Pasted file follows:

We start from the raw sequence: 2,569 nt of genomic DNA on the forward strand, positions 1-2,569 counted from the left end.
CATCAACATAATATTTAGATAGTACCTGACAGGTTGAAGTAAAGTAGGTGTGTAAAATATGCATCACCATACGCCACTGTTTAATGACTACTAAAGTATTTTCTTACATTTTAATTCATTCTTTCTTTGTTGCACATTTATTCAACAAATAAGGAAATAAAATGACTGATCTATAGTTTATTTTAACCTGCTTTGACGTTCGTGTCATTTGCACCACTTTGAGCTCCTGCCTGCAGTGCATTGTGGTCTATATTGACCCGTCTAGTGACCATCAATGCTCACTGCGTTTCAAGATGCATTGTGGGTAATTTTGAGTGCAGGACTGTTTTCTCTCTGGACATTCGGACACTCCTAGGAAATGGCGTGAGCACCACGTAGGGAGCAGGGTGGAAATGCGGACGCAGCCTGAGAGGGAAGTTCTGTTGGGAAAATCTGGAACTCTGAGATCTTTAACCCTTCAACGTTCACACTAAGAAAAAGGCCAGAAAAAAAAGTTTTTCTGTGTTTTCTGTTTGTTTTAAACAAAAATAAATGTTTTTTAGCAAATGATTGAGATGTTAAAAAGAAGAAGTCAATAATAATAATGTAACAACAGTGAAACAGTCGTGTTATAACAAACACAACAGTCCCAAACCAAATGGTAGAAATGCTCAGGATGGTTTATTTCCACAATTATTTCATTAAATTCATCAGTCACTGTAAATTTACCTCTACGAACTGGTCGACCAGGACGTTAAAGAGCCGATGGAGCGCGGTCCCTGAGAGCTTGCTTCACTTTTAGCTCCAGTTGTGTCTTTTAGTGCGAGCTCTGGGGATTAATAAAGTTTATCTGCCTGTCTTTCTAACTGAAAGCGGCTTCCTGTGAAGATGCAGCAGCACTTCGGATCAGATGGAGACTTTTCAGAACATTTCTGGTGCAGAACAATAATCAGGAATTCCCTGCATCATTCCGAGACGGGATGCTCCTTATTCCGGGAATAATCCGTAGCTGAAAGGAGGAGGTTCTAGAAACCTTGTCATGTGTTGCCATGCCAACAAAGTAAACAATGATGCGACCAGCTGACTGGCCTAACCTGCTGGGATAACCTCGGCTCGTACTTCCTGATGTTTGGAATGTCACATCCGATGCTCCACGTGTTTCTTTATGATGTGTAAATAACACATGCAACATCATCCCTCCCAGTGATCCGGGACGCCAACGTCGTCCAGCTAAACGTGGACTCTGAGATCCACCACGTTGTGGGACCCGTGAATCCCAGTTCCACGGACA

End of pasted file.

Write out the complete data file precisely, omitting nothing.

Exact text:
We start from the raw sequence: 2,569 nt of genomic DNA on the forward strand, positions 1-2,569 counted from the left end.
CATCAACATAATATTTAGATAGTACCTGACAGGTTGAAGTAAAGTAGGTGTGTAAAATATGCATCACCATACGCCACTGTTTAATGACTACTAAAGTATTTTCTTACATTTTAATTCATTCTTTCTTTGTTGCACATTTATTCAACAAATAAGGAAATAAAATGACTGATCTATAGTTTATTTTAACCTGCTTTGACGTTCGTGTCATTTGCACCACTTTGAGCTCCTGCCTGCAGTGCATTGTGGTCTATATTGACCCGTCTAGTGACCATCAATGCTCACTGCGTTTCAAGATGCATTGTGGGTAATTTTGAGTGCAGGACTGTTTTCTCTCTGGACATTCGGACACTCCTAGGAAATGGCGTGAGCACCACGTAGGGAGCAGGGTGGAAATGCGGACGCAGCCTGAGAGGGAAGTTCTGTTGGGAAAATCTGGAACTCTGAGATCTTTAACCCTTCAACGTTCACACTAAGAAAAAGGCCAGAAAAAAAAGTTTTTCTGTGTTTTCTGTTTGTTTTAAACAAAAATAAATGTTTTTTAGCAAATGATTGAGATGTTAAAAAGAAGAAGTCAATAATAATAATGTAACAACAGTGAAACAGTCGTGTTATAACAAACACAACAGTCCCAAACCAAATGGTAGAAATGCTCAGGATGGTTTATTTCCACAATTATTTCATTAAATTCATCAGTCACTGTAAATTTACCTCTACGAACTGGTCGACCAGGACGTTAAAGAGCCGATGGAGCGCGGTCCCTGAGAGCTTGCTTCACTTTTAGCTCCAGTTGTGTCTTTTAGTGCGAGCTCTGGGGATTAATAAAGTTTATCTGCCTGTCTTTCTAACTGAAAGCGGCTTCCTGTGAAGATGCAGCAGCACTTCGGATCAGATGGAGACTTTTCAGAACATTTCTGGTGCAGAACAATAATCAGGAATTCCCTGCATCATTCCGAGACGGGATGCTCCTTATTCCGGGAATAATCCGTAGCTGAAAGGAGGAGGTTCTAGAAACCTTGTCATGTGTTGCCATGCCAACAAAGTAAACAATGATGCGACCAGCTGACTGGCCTAACCTGCTGGGATAACCTCGGCTCGTACTTCCTGATGTTTGGAATGTCACATCCGATGCTCCACGTGTTTCTTTATGATGTGTAAATAACACATGCAACATCATCCCTCCCAGTGATCCGGGACGCCAACGTCGTCCAGCTAAACGTGGACTCTGAGATCCACCACGTTGTGGGACCCGTGAATCCCAGTTCCACGGACA